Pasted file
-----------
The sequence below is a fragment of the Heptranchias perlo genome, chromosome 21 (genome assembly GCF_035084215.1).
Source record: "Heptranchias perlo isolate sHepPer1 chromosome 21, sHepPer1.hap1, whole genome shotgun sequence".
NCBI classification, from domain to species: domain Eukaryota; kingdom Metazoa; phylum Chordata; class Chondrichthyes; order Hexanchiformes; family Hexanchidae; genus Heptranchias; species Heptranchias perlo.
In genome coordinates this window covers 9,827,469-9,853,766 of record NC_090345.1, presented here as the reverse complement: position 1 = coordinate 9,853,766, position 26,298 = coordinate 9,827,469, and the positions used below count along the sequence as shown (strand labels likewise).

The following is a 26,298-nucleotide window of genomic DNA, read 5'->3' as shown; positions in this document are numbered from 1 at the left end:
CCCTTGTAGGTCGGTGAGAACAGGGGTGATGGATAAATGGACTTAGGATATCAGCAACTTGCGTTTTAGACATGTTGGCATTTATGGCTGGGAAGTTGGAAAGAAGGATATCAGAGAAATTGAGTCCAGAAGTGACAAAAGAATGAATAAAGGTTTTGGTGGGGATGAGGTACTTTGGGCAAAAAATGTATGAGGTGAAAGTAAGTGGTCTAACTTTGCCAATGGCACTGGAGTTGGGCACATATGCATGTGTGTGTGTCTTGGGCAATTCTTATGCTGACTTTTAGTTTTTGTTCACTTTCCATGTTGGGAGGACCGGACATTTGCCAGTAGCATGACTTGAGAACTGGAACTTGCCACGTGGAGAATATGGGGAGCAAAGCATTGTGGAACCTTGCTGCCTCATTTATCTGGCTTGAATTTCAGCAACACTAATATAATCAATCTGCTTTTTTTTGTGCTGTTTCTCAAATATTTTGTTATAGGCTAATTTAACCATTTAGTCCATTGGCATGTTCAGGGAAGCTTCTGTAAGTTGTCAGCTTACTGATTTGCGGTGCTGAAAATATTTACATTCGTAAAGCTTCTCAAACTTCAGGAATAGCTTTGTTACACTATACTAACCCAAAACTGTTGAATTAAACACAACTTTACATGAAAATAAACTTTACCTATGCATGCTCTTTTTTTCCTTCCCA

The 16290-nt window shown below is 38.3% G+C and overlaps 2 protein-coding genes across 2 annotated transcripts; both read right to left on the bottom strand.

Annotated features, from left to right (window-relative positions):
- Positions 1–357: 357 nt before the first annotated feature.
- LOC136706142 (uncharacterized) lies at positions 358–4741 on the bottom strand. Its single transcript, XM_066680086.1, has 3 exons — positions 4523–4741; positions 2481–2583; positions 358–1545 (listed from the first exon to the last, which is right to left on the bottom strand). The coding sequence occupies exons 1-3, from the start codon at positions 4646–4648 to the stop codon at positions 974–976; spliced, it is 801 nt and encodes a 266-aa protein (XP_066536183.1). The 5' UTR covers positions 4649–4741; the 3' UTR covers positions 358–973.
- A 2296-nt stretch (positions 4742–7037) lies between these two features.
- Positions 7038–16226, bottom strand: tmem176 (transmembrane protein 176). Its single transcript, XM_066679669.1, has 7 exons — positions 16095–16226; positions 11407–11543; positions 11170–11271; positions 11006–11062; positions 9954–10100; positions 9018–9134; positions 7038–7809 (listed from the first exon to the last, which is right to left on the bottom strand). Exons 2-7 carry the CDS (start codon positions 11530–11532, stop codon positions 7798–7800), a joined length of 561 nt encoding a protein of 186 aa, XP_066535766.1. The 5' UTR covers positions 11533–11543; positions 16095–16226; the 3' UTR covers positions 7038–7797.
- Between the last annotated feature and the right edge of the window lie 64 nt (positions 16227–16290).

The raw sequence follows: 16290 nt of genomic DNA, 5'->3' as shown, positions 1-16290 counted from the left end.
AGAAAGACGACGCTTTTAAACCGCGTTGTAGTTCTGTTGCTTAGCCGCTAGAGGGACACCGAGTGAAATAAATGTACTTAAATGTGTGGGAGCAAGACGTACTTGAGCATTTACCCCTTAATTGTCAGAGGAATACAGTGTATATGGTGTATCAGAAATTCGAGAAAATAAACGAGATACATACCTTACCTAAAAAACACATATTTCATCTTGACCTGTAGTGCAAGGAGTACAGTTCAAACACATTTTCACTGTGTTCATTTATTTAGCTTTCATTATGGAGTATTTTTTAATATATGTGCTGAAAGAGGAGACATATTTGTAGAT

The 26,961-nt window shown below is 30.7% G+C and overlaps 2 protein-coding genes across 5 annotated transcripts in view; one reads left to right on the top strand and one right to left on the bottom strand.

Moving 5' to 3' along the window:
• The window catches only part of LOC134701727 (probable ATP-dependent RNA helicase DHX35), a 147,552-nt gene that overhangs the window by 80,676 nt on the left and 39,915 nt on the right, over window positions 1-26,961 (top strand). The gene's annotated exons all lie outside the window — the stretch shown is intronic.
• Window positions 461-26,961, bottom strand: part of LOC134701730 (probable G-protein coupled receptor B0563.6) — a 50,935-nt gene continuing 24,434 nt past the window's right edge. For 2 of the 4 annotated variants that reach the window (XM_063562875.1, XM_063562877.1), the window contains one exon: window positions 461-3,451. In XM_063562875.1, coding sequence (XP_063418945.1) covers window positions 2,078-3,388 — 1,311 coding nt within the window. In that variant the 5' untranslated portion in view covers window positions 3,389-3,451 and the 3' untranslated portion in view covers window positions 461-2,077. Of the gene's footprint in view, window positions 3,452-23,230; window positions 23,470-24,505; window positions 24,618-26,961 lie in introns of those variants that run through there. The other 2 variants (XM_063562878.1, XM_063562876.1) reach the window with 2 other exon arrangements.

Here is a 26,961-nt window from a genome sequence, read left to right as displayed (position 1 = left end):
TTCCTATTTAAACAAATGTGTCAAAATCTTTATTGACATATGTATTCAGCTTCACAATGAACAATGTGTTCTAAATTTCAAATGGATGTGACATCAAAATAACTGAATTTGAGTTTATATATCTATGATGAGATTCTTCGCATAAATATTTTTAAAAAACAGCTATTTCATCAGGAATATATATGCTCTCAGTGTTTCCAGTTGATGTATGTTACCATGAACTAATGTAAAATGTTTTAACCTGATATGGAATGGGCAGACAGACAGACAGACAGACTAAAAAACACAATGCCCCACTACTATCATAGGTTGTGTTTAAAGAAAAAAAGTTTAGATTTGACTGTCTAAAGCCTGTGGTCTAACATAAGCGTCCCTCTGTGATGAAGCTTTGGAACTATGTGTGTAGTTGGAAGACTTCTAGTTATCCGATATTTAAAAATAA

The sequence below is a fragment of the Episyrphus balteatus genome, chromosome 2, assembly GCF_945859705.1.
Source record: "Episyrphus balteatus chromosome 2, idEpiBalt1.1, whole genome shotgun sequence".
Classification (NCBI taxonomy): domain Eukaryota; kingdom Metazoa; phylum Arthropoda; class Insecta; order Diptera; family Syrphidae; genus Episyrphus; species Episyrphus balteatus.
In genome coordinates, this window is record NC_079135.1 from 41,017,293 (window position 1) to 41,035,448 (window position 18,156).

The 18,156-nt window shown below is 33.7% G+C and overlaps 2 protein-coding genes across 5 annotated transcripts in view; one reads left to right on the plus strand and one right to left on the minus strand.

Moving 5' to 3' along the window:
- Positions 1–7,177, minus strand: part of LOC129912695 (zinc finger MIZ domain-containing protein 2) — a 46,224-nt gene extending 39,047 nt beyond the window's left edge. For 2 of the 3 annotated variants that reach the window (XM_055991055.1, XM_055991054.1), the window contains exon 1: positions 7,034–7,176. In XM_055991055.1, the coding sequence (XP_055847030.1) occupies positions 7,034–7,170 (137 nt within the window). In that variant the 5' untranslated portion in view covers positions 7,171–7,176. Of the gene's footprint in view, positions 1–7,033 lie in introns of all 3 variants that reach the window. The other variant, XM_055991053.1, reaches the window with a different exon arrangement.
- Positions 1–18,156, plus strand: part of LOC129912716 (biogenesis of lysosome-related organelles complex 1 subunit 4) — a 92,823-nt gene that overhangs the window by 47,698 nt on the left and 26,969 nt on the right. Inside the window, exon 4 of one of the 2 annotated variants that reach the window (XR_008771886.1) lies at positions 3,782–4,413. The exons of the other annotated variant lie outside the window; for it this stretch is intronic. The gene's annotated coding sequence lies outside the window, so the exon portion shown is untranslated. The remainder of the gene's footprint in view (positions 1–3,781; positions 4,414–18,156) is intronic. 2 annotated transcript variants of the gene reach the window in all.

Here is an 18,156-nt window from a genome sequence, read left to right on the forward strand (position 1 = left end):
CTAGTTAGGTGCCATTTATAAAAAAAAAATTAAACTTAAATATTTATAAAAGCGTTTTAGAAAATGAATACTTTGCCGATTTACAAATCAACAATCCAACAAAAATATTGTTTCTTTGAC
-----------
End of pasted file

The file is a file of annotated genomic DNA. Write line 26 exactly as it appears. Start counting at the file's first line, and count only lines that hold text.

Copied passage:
The 18,156-nt window shown below is 33.7% G+C and overlaps 2 protein-coding genes across 5 annotated transcripts in view; one reads left to right on the plus strand and one right to left on the minus strand.